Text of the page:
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Wednesday, 17 July, 2002, 05:45 GMT 06:45 UK
Yen's rise spells trouble for Japan
A man walks past an electronic board indicating the appreciating yen
The yen's climb is the last thing the economy needs
Japan's currency is strengthening inexorably against the dollar, sparking worries that the rise could stamp out any sparks of recovery from the country's decade-long downturn.

Since the beginning of 2002, the yen has gone up almost 15%, rising from about 135 yen to the US dollar to less than 116 on Wednesday.

Sony is not a buy until the yen stops its climb

Yoshihisa Okamoto
Fuji Investment Management
The relentless appreciation to a 17-month high comes despite concerted action from the Bank of Japan, which has got its colleagues in Europe and the US to join it in selling yen and buying dollars to stem the tide.

But so far the action has had little effect, and exporters - a category which includes most of Japan's most famous corporations - are worried as a result.

Dollar in decline

The trouble with the yen is not so much a question of Japan's economy becoming more popular with investors as a case of the dollar finally losing its allure.

The rash of corporate scandals sweeping the US has combined with worries about the strength of the recovery there and weakening consumer confidence.

The result is that overseas investors are not putting their money in the US as once they did.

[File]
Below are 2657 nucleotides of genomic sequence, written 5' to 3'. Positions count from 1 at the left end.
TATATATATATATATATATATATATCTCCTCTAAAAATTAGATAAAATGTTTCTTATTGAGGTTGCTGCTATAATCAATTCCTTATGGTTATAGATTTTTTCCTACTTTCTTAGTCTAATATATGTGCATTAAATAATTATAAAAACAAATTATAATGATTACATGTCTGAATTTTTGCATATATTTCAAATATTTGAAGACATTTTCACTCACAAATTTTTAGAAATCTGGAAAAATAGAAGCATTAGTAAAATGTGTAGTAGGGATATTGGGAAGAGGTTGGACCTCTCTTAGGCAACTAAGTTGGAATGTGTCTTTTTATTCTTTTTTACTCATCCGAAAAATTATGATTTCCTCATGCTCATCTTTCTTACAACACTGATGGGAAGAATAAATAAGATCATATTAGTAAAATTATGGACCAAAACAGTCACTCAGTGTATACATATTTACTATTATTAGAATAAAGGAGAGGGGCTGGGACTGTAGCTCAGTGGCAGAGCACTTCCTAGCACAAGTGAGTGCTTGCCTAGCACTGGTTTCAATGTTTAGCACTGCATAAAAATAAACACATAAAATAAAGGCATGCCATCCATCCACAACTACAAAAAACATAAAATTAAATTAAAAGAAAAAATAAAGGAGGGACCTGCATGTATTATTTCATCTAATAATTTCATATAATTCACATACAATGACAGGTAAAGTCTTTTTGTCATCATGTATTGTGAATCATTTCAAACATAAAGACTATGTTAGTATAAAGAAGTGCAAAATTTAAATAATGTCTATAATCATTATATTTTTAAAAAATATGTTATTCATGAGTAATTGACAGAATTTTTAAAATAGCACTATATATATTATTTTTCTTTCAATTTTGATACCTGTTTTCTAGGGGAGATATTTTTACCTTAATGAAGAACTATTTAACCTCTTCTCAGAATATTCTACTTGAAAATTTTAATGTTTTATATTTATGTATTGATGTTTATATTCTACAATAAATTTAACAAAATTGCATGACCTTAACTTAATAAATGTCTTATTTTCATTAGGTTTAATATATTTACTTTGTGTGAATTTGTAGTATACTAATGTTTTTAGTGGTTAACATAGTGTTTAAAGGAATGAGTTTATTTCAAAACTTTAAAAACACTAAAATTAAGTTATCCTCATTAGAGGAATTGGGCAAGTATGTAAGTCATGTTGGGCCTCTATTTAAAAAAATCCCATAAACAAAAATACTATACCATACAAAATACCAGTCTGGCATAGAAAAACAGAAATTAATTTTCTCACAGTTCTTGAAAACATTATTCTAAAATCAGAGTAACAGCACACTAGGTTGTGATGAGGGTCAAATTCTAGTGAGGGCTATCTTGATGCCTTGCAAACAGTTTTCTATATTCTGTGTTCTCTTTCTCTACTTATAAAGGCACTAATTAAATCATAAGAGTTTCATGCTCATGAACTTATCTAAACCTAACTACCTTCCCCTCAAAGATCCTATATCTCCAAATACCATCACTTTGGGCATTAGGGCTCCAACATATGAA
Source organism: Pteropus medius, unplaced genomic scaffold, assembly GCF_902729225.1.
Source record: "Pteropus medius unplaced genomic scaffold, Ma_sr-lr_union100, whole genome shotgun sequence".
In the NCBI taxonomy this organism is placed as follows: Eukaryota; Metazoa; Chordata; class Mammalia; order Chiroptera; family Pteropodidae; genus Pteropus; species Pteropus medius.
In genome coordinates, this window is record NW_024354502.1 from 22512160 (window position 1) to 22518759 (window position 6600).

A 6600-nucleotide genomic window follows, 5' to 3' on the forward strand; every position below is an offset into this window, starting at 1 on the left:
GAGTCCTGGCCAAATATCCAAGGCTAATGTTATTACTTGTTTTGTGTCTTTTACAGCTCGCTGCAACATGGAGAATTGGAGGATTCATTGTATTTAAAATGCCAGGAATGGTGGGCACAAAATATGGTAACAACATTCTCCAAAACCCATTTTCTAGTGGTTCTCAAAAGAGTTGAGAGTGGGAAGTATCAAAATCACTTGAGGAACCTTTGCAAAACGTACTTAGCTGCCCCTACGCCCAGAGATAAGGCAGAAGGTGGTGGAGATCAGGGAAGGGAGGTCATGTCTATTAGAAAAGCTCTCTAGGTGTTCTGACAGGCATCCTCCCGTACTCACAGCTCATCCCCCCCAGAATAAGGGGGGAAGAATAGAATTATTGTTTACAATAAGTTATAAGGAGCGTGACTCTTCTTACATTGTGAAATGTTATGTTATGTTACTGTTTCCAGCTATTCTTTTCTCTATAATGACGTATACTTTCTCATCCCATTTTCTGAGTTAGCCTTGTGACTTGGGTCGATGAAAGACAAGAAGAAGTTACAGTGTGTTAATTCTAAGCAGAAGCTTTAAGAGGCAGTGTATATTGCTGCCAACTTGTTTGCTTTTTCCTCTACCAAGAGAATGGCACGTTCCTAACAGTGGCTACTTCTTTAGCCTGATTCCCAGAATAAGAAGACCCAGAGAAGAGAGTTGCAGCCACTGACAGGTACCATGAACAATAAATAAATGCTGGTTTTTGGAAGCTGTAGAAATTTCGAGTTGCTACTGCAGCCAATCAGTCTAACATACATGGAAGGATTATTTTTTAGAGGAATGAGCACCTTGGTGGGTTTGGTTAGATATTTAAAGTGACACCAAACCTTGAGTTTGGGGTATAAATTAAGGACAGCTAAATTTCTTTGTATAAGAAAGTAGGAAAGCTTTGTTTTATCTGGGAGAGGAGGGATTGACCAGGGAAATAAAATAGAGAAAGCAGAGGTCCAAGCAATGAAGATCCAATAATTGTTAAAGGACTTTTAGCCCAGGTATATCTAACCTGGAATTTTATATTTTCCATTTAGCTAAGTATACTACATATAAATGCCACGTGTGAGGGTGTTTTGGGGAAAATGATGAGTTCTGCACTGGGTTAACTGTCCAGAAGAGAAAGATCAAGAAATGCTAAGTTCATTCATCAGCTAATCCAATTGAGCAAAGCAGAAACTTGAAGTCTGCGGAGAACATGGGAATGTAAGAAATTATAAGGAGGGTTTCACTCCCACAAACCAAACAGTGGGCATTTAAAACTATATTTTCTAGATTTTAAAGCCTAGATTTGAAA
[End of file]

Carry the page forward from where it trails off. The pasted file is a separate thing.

A new memory stick recorder from Sony
Sony is just one exporter in the rising yen firing line
Attempts by Federal Reserve chairman Alan Greenspan to calm things by stressing the underlying strength of the US recovery have come to naught.

Aside from Japan, Europe has also seen its currency strengthen sharply, again on dollar weakness rather than euro strength.

Looking for the silver lining

Not everyone is so concerned about the knock-on effects.

In the regular monthly economic outlook released on Wednesday, the Bank of Japan - which has now intervened seven times this year - upgraded its assessment for the fifth straight month, saying the economy had practically levelled out.

"Japan's economy, despite continued weakness in domestic demand, has almost stabilised as a whole, with an increasing upward impetus from exports and production, and an improvement in corporate profits and business sentiment," it said.

But as well as pointing out the risk of unemployment and of weak capital spending, it issued a veiled warning about the danger from the yen.

"It should be heeded that further destabilisation in the foreign exchange and financial markets at home and abroad would easily exert a negative influence on the economy," it said.

Exporters in trouble

What that means is that companies such as electronics giant Sony are struggling to cope with the fact that their prices overseas are now almost one-sixth higher than they were in January.

In Sony's case, the pressure has driven its shares down to a low for the year, falling 5% just on Wednesday.

For every one-yen drop in the value of the dollar, Sony - two-thirds of whose sales come from exports - says it loses 8bn yen in operating profit.

"I think Sony's decline can be attributed mainly to the rise in the yen," said Fuji Investment Management senior vice-president Yoshihisa Okamoto.

"Sony is not a buy until the yen stops its climb."

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